• Forced sex
  • Harming pets
  • Financial, physical, or emotional control
  • Coercion to have sex, drink, or take drugs

Domestic violence can happen to anyone, regardless of their age, gender, or social standing. There’s also a complex relationship between substance use and domestic violence.1 These 2 issues often go hand in hand, and each one makes the other more likely. 

Both perpetrators and survivors of abuse have high rates of addiction.2

The Impact of Addiction on Domestic Violence

Addiction is common among perpetrators of domestic violence.3 25-50% of intimate partner abusers have substance use disorders. And as an abuser’s addiction grows more severe, both the frequency and severity of their abuse increases.4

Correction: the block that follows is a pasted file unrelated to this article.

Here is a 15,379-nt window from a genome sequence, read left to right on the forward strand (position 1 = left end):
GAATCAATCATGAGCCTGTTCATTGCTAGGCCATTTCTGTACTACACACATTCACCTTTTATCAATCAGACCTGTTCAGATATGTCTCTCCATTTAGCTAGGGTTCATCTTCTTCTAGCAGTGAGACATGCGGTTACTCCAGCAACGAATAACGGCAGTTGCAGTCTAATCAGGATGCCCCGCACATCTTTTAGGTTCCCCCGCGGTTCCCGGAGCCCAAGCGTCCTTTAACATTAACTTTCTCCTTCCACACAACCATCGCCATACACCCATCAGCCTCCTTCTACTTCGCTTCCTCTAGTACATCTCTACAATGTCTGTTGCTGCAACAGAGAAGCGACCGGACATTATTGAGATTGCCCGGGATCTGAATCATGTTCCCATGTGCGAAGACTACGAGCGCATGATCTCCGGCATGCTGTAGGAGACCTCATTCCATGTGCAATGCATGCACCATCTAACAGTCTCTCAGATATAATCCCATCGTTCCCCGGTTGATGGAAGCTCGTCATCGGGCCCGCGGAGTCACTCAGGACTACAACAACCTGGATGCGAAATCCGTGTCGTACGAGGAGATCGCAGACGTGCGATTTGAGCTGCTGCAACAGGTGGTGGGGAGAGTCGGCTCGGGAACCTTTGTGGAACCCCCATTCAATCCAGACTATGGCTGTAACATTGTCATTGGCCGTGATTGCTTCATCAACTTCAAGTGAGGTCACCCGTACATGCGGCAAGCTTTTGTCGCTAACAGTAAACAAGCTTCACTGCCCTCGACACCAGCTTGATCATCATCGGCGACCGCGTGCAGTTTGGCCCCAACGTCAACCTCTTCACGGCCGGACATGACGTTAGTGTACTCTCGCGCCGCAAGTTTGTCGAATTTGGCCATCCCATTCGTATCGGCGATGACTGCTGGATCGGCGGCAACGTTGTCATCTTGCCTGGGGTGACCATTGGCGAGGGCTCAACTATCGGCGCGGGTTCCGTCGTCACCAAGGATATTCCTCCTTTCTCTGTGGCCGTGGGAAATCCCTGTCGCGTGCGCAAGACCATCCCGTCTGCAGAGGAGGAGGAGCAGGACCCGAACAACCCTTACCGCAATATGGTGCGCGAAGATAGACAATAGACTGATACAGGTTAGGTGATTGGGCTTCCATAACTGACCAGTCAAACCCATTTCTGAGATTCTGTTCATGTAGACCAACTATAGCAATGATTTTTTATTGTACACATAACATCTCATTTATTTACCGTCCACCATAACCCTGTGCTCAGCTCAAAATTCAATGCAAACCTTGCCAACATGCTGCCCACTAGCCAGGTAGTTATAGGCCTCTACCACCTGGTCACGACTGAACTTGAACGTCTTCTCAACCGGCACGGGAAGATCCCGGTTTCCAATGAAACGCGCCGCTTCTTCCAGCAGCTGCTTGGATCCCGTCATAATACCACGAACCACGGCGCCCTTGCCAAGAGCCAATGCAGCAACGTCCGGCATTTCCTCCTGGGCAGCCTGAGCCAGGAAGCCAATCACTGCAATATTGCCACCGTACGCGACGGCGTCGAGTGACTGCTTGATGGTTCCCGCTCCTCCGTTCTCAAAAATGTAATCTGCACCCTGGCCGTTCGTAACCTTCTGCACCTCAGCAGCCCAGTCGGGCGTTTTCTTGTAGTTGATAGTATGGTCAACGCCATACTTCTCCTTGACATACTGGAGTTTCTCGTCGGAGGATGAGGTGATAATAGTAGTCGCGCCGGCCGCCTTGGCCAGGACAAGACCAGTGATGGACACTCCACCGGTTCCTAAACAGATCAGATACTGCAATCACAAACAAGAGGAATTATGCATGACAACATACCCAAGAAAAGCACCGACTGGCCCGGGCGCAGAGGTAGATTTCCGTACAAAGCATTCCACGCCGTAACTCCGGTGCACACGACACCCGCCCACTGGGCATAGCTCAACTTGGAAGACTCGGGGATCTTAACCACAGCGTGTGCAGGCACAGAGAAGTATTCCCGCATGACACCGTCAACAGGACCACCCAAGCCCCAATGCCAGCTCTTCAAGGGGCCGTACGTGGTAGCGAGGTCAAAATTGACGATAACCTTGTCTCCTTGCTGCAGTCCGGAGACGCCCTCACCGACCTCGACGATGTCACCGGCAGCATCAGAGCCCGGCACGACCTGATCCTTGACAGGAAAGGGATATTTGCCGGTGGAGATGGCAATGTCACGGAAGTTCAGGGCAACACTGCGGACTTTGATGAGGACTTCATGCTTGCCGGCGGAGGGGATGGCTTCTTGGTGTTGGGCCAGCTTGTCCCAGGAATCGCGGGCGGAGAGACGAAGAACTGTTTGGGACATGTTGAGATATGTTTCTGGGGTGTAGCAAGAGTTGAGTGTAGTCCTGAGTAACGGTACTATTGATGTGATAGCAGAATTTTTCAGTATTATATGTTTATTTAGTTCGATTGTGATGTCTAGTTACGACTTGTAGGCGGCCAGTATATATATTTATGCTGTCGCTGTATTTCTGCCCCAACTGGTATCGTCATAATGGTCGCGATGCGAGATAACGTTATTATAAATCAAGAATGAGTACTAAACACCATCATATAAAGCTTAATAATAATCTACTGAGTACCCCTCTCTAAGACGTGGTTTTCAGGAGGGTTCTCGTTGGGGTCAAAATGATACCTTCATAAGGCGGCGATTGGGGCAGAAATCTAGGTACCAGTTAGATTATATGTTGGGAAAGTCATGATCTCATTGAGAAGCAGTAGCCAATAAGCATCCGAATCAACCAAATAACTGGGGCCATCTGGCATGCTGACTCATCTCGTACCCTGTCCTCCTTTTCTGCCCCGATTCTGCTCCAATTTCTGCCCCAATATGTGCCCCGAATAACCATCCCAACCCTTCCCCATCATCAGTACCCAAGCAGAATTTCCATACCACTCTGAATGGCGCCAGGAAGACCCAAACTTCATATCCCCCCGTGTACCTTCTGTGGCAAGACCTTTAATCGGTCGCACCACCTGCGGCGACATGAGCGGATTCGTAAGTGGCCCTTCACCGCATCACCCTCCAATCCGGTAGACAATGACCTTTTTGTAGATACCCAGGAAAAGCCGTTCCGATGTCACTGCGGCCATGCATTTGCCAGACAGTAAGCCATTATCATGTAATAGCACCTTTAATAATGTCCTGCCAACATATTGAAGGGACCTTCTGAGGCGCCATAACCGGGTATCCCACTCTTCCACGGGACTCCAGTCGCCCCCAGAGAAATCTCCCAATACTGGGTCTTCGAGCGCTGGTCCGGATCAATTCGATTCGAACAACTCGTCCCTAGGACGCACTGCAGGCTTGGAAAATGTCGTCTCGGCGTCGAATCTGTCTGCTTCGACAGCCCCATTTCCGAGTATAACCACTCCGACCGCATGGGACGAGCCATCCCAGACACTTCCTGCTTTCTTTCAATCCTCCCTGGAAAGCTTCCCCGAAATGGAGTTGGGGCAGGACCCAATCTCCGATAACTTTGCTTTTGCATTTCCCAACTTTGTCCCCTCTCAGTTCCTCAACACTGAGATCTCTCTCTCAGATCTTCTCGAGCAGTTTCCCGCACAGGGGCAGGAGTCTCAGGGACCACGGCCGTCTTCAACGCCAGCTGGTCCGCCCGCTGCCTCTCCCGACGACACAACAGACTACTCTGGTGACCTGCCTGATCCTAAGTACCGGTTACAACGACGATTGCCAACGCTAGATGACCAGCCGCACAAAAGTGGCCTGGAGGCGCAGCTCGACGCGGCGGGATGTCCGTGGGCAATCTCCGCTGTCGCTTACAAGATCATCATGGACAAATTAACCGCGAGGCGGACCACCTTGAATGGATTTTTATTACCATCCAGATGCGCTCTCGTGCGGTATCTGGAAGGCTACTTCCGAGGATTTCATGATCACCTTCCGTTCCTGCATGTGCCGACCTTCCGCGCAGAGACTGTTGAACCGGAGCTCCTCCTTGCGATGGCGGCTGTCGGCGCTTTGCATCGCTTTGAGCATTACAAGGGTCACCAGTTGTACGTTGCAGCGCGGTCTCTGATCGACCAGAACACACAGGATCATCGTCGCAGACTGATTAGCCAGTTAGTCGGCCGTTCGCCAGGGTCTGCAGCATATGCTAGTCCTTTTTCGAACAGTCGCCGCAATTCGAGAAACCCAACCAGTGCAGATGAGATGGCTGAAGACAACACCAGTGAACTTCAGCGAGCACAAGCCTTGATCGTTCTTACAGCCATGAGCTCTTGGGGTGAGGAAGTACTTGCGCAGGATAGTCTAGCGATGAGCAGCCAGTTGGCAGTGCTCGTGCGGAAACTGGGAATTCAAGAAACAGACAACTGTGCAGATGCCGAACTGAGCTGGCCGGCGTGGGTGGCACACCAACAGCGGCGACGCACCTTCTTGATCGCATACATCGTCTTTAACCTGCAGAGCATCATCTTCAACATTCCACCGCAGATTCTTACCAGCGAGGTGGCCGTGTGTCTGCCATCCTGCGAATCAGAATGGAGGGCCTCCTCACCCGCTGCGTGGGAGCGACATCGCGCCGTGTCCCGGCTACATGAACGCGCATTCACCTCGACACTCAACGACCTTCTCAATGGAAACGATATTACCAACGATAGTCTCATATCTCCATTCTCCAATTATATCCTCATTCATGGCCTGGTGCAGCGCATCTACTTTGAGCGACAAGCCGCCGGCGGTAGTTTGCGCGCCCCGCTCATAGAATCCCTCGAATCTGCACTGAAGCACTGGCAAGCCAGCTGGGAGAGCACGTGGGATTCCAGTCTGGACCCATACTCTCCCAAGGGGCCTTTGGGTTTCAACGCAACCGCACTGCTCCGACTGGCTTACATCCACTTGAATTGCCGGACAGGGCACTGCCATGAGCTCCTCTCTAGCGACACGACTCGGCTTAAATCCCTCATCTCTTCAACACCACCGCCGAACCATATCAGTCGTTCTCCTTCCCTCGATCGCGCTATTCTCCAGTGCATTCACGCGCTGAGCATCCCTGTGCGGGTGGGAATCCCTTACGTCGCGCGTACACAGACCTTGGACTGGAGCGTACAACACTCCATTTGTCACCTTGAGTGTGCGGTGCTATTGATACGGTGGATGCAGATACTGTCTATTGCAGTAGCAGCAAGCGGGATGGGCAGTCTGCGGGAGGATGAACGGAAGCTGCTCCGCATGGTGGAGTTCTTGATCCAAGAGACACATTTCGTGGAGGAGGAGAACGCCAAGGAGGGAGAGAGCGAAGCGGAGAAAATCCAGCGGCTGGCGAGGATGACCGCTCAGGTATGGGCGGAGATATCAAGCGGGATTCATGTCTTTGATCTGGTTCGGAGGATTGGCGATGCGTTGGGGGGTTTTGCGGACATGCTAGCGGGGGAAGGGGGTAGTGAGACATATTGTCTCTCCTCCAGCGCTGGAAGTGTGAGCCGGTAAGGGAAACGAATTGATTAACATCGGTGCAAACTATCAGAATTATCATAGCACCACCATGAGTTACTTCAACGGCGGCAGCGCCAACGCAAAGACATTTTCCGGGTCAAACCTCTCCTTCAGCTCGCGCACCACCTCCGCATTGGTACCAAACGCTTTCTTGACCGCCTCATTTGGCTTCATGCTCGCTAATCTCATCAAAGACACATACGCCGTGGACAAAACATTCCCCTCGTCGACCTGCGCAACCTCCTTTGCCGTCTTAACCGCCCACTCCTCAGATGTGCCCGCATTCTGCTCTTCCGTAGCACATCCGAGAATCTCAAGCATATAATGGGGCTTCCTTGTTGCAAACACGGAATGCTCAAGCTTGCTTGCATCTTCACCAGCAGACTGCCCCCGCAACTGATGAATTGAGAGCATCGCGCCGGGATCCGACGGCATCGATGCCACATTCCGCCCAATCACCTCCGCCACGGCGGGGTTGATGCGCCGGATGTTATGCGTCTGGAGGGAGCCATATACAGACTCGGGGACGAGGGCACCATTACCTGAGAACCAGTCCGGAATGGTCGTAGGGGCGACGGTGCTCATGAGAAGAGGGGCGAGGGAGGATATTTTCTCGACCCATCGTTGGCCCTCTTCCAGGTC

It’s important to note that most people experiencing addiction are not violent5 towards others. However, the influence of drugs or alcohol can make people with violent tendencies more likely to act on them.

By definition, being drunk or high changes your brain chemistry.6 As a result, drinking or using drugs can change the way you think, feel, and react to stress. You might be less capable of controlling your anger, making violence more likely. Ongoing drug use increases your risk of violent behavior7 over time. 

Social norms can also contribute to higher rates of violence. In some cultures, “I was drunk” is an acceptable excuse for a wide range of negative behavior, from telling secrets to picking fights. When people feel like they can blame their actions on substances, they may drink or use drugs to justify ongoing violence.8 This mindset can also prevent them from getting the help they need.